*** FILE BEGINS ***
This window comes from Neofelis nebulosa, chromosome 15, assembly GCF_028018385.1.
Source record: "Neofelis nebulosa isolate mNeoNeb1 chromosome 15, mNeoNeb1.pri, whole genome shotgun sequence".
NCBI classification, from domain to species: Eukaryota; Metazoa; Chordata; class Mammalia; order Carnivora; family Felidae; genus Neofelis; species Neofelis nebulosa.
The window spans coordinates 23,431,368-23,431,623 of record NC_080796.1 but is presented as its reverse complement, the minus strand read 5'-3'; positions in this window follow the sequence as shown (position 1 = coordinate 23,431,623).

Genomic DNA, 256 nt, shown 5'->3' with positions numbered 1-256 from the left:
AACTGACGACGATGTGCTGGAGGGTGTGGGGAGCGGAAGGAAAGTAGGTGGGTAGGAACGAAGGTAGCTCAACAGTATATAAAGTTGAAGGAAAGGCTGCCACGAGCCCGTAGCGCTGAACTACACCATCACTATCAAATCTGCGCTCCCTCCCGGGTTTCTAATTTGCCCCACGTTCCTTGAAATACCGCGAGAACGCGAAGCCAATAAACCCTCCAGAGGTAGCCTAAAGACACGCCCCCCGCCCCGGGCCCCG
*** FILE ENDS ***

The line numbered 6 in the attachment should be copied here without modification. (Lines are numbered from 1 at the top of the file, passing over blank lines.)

AACTGACGACGATGTGCTGGAGGGTGTGGGGAGCGGAAGGAAAGTAGGTGGGTAGGAACGAAGGTAGCTCAACAGTATATAAAGTTGAAGGAAAGGCTGCCACGAGCCCGTAGCGCTGAACTACACCATCACTATCAAATCTGCGCTCCCTCCCGGGTTTCTAATTTGCCCCACGTTCCTTGAAATACCGCGAGAACGCGAAGCCAATAAACCCTCCAGAGGTAGCCTAAAGACACGCCCCCCGCCCCGGGCCCCG